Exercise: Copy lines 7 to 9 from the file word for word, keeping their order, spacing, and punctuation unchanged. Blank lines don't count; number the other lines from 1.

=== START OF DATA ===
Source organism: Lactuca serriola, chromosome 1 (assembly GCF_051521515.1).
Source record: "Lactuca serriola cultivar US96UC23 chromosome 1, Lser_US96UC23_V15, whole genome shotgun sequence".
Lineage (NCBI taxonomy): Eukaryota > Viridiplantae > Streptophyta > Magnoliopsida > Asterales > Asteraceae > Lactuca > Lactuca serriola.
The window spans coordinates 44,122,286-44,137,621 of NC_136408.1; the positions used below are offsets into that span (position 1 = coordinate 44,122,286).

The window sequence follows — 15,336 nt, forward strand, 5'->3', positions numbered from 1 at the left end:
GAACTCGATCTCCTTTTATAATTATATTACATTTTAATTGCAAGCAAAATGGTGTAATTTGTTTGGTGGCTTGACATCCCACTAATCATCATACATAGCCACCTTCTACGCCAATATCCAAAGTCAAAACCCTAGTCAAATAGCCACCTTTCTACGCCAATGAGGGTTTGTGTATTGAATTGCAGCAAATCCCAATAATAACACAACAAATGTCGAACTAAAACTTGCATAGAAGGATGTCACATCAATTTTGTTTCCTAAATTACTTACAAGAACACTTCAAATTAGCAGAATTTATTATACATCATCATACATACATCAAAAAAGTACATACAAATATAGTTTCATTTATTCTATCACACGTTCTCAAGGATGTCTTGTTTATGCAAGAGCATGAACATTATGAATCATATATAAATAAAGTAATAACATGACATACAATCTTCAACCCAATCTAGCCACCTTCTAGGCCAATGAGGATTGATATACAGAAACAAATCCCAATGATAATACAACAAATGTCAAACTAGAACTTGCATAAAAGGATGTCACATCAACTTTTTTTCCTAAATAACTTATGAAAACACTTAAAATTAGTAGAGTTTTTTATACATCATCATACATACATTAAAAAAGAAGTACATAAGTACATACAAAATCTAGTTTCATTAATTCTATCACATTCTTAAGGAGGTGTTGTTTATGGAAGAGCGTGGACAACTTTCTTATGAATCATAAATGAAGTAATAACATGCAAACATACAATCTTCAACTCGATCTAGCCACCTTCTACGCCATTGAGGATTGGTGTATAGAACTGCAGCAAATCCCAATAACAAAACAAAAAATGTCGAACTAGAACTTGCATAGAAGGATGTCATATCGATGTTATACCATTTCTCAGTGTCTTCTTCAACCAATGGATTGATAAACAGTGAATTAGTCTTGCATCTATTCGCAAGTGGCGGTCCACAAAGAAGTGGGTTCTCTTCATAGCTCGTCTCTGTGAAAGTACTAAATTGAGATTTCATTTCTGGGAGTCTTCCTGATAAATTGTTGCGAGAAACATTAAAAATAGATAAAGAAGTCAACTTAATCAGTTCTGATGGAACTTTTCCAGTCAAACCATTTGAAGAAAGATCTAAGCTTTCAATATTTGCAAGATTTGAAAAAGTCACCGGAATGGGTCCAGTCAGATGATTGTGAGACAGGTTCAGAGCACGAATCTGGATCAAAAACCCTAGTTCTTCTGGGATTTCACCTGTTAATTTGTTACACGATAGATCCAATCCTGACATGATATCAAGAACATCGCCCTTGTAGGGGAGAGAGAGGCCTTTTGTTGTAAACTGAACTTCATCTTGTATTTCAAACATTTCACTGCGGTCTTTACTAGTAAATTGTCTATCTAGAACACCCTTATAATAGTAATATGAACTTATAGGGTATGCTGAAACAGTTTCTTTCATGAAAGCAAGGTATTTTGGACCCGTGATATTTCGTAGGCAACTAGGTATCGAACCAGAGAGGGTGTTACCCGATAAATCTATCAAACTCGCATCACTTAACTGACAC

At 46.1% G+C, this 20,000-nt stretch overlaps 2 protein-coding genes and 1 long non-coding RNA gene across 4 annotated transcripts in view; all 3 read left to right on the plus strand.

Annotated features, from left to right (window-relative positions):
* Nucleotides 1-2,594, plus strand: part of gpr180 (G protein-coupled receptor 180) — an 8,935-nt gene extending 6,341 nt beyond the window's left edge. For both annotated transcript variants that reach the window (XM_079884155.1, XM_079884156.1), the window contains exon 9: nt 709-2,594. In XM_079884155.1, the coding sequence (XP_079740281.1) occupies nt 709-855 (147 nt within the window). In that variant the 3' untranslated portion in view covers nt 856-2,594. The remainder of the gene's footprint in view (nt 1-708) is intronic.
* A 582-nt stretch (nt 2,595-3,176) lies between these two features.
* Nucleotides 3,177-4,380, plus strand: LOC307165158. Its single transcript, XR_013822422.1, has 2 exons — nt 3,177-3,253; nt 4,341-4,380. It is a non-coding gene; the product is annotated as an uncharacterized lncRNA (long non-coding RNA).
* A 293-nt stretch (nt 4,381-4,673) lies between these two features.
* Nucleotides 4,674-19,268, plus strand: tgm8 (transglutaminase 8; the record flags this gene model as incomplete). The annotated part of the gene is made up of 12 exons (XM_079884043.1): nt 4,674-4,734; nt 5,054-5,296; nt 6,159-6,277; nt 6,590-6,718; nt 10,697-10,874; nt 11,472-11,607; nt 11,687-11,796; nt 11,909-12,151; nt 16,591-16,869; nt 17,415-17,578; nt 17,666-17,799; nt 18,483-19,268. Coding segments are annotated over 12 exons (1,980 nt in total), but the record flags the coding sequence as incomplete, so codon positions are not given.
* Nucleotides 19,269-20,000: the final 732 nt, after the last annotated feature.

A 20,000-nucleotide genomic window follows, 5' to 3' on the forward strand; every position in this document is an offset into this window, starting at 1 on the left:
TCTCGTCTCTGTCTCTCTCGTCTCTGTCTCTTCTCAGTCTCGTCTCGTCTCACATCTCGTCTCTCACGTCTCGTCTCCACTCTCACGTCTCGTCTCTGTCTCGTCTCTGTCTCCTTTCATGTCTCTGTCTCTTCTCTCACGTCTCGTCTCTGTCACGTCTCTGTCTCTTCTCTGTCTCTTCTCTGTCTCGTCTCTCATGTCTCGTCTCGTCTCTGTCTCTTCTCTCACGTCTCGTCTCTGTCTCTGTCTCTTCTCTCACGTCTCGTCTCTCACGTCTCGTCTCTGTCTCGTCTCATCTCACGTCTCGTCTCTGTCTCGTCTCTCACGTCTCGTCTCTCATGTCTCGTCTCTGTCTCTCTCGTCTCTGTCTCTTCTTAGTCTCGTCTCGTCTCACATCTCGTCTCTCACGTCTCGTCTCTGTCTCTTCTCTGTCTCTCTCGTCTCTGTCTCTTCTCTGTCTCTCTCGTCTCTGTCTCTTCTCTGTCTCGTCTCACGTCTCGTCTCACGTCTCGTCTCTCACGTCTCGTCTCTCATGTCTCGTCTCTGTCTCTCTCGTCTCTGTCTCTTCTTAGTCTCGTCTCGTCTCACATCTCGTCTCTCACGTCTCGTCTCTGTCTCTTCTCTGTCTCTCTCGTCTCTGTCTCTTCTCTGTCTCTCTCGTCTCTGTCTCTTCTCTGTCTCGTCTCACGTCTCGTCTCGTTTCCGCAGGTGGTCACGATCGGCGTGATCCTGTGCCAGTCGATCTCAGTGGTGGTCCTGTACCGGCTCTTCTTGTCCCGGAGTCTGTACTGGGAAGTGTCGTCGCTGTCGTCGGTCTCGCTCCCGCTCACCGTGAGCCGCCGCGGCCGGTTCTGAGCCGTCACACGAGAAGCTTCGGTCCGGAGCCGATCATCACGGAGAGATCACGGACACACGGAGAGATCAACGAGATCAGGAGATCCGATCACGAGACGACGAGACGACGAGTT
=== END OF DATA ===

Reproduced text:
At 46.1% G+C, this 20,000-nt stretch overlaps 2 protein-coding genes and 1 long non-coding RNA gene across 4 annotated transcripts in view; all 3 read left to right on the plus strand.

Annotated features, from left to right (window-relative positions):
* Nucleotides 1-2,594, plus strand: part of gpr180 (G protein-coupled receptor 180) — an 8,935-nt gene extending 6,341 nt beyond the window's left edge. For both annotated transcript variants that reach the window (XM_079884155.1, XM_079884156.1), the window contains exon 9: nt 709-2,594. In XM_079884155.1, the coding sequence (XP_079740281.1) occupies nt 709-855 (147 nt within the window). In that variant the 3' untranslated portion in view covers nt 856-2,594. The remainder of the gene's footprint in view (nt 1-708) is intronic.